3. Front prospects were also dampened this week when Colonel Enrique Peralta reaffirmed on February 12 that he would support none of the three inscribed candidates. Peralta freed his supporters to make their own choices, while recommending cryptically that they not aid the government coalition directly or indirectly. Strong and open Peralta [Page 502] support for Rios would have helped the front considerably, but without it, Peralta’s followers, who represent a wide range of views, will probably not vote in a block for any single candidate no matter what Peralta may urge behind the scenes.
4. The prospects of Revolutionary Party (PR) candidate Colonel Paiz Novales, who was running a poor third only a month ago, now appear considerably improved. This is largely because the PR organization, despite the [garble].
5. Inflation and the high cost of living continue to be the principal campaign issues, and the Front continues to hammer hard on them. Government politicians with whom we talk, however, do not seem to feel as vulnerable on the issues as they did only a month ago. Violence is very much less an issue than it was in 1970, and indeed the level of political violence in this campaign is vastly reduced from what it was four years ago, and we are hopeful it will remain that way. On the positive side, all three candidates are pledging that they will take effective measures to raise wages and production, improve health and education, institute agrarian reform, etc. It is largely a matter of who the voter believes most (or doubts least).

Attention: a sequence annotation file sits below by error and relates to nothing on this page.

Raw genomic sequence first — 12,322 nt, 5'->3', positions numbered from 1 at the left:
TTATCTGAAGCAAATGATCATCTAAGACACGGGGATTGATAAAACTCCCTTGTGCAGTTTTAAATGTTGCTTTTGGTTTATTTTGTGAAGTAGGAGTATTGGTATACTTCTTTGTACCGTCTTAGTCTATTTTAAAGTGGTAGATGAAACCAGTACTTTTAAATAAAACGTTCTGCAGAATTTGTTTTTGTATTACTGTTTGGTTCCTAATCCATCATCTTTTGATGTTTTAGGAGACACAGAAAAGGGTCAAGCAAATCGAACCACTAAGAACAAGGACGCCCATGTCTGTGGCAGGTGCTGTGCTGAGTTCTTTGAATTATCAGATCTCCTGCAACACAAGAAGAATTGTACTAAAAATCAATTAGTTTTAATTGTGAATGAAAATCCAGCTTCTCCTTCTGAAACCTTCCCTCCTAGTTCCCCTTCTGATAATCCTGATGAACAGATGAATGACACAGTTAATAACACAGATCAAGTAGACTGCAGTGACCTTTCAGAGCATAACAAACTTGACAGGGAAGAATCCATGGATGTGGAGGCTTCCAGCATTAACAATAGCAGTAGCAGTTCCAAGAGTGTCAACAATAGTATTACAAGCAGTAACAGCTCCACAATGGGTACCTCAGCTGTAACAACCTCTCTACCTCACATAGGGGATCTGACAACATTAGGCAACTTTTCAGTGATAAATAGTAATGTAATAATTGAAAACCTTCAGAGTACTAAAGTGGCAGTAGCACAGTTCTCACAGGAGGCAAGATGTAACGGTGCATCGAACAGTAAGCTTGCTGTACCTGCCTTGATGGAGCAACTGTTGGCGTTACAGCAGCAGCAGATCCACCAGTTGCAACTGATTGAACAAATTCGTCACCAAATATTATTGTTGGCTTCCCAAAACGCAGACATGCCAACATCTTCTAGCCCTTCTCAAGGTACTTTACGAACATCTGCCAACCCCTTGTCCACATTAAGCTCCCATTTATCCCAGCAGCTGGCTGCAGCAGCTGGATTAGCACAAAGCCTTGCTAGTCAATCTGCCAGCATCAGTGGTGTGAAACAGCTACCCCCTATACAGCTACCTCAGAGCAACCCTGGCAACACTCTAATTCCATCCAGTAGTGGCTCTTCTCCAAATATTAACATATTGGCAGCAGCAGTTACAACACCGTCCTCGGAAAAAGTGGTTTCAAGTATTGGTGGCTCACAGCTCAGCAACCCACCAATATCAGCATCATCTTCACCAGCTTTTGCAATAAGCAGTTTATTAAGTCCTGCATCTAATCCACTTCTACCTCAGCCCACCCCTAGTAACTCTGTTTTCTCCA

6. The government has managed to resolve temporarily several labor disputes which were muddying the political scene, and government leaders now appear reasonably confident that Laugerud can win with the help of some fraud. Consequently, pressures to postpone or cancel the elections have subsided, and it seems likely at this point that elections will be held.
7. If, as seems almost certain, no candidate wins an absolute majority, the election will go to the Congress which must then elect one of the top two vote-getters. While tradition has been for the Congress to pick the front runner, this is not mandatory; and if Laugerud should come in a close second to Rios, there will be pressure for the government-controlled legislature to elect him anyway. Such an action would cause an unstable situation and would probably be opposed by the army even though the top command as a whole does not want to see Rios win. A Paiz victory would probably not be opposed by either Laugerud or Rios supporters.